Finding Courage: Dismantling the Culture of Abuse in Sport image with headshots of 4 guest speakers

We recently partnered with the UCLA Anderson Center for Management of Enterprise in Media, Entertainment & Sports to present a webinar titled “Finding Courage: Dismantling the Culture of Abuse in Sport.” This event took place on April 1, 2021 and kicked off Youth Sports Safety Month and Sexual Assault Awareness Month. We focused on an important topic: protecting young athletes. Attendees viewed our award-winning documentary At the Heart of Gold: Inside the USA Gymnastics Scandal prior to the event.

Visit our Courage First page to learn more about this program.

Guest speakers include:

Extended Q&A

A few questions were submitted during our Finding Courage: Dismantling the Culture of Abuse event that, due to time constraints, we were not able to answer. We reached out to panelists Jonathan Vaughn and Professor Amos Guiora to answer the questions post-event.

  • So interested in how to balance power so there is no fear – where no athlete (or administrator) will feel too afraid to stand up to maltreatment – how do we balance power so that an abuser does not have unmonitored access?
    • Jonathan Vaughn: I think we need outside independent policing and policies in place for better checks and balances.  Stop the status quo of doing things the same way as have been done in the past. 
    • Professor Amos Guiora: This is a most important question with no clear answer; one of the most important shifts in sports culture (and any institutional culture) is the institutionalization of responsibility, accountability, and transparency. This will not happen overnight given the powerful vested interests that protect the institution and its leadership. As I mentioned in my comments, I am believer in legislation/criminalizing and believe that criminalizing the enabler who protects the institution is the next logical step after criminalizing the bystander. The fear of speaking up will be minimized (not eradicated) if leadership is held accountable, including possible loss of job and other penalties.

 

  • I am a former high performance athlete who has transitioned to the coaching space. What are things I can do as a coach to support my athletes, especially if I have seen abuse (grooming, gaslighting) occurring and I as a coach am being silenced from speaking up against it?
    • Jonathan Vaughn: First, believe the your athletes when they come to you.  Second, make sure all the protocols are met when reporting incidences and lastly, don’t be afraid to go above someone’s head to get your complaint taken seriously.  The squeaky wheel gets the oil.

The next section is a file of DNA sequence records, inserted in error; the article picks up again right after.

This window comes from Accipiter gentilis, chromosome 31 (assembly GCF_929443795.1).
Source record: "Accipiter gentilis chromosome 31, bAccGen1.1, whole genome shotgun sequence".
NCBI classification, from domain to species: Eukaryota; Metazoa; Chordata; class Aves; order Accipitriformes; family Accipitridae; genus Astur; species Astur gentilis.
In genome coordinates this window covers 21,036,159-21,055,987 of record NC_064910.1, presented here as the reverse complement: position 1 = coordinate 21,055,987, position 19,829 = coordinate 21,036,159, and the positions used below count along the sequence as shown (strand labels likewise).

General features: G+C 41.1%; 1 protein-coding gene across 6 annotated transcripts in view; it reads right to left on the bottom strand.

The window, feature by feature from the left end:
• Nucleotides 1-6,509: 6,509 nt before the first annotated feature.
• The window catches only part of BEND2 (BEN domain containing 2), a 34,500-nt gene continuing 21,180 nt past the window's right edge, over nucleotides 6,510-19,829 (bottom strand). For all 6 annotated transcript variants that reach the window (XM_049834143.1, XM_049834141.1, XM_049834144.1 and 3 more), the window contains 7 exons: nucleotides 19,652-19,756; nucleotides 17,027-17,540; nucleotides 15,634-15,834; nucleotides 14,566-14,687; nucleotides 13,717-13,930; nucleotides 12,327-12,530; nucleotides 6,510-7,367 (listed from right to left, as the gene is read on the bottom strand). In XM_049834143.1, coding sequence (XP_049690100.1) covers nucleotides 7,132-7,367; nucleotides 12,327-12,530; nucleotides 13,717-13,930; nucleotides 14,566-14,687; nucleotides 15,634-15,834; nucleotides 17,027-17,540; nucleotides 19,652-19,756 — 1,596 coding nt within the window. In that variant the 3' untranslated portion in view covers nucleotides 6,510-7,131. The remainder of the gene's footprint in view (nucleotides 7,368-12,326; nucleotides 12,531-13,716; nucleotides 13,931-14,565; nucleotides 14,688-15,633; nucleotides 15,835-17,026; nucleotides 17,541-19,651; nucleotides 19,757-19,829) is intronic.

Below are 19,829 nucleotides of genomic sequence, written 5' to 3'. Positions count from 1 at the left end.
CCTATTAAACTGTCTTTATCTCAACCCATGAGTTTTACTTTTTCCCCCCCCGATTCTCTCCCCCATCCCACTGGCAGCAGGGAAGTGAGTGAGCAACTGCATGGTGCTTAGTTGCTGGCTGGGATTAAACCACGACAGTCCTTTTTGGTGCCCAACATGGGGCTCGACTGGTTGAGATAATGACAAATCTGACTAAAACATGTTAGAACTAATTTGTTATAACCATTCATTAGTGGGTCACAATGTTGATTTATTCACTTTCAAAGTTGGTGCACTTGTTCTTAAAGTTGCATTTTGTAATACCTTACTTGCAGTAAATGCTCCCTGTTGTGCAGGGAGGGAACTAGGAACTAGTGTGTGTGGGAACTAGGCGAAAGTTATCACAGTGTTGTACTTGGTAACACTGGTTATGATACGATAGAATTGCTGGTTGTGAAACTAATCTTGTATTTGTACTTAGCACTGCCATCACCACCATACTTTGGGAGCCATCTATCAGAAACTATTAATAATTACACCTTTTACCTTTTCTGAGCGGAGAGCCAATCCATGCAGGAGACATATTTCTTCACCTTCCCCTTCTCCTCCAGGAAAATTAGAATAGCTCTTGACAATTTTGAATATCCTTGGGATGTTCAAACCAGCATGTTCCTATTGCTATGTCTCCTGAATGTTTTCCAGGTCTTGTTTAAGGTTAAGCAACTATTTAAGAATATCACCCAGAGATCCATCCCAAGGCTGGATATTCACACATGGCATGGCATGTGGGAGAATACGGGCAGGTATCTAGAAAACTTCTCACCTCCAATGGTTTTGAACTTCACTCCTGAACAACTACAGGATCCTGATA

• Professor Amos Guiora: Given that your number one duty/obligation is to the athlete whose care has been entrusted to you the challenge—admittedly difficult—is developing a strategy to confront those who endanger the athlete. There are different ways to do so, including (but not limited to): removing the athlete from the “danger zone” (not the ideal); reporting the abuse to law enforcement; reporting the abuse to the relevant sports organization; consulting with the athlete’s family (depending on the age) to see what course of action they prefer. Depending on the athlete’s age, talking with him/her is also a possibility but would suggest doing so in consultation with the family. While it is difficult to be a “snitch” (whistleblower in correct parlance), such a situation—-frankly—–demands that of you…..otherwise you will be the enabler which I am sure is furthest thing you wish to be. 

 

  • How do we reframe the idea that strength in sport is about enduring violence? 
    • Jonathan Vaughn: Wow, great question.  This is the X factor for sure.  We need to completely change our perception of what real strength is and how it is exhibited.
    • Professor Amos Guiora: That strikes me as one of the most important questions re the existing sports culture. The expressions, “no pain, no gain,” “be tough,” “shake it off,” have been heard by anyone who has played sports. It is an inherent-intrinsic part of sports as pain (and pain management) are built-in components. Anyone who steps on the field is competitive (you should see me 5:30 am in Pilates) and doesn’t want to lose…..most of us don’t believe in a trophy for 8th place and probably (on some level) agree with Vince Lombardi, “winning is the only thing.” THAT SAID, given CTE research (as an example), it is clear that “win at all costs” is not cost free and the long term harm can be very severe/tragic (see this as but an example, https://www.espn.com/nfl/story/_/id/31214902/report-former-nfl-player-phillip-adams-kills-5-himself) and in same vein see the environment that was tolerated at LSU where winning took precedence over all other considerations, https://www.espn.com/college-football/story/_/id/31217379/lsu-official-sues-50-million-alleging-retaliation-les-miles-allegations Ask yourself, as did Mattie Larson (USA Gymnastics), “how the f*** did they (USAG officials) allow a 14 year old girl to go alone to a man’s hotel room at night” (referencing Larry Nassar). Obviously no easy-clear answers but deserving of broader conversation with one HUGE caveat: the role of $$ and what that means Universities are willing to tolerate (ask yourself how long did it take Indiana U to shove Bobby Knight out the door???)

Resources

Watch the recording of Finding Courage: Dismantling the Culture of Abuse in Sport below.

Related

The April 1st event includes an on-demand screening of the award-winning documentary At the Heart of Gold: Inside the USA Gymnastics Scandal, accompanied by a live discussion with survivors of abuse and topic experts.
Positive All the Way from The Foundation for Global Sports Development and Sidewinder Films is available through Ananda Media.
Recording: "At the Heart of Gold" Discussion Panel from Feb. 24, 2021

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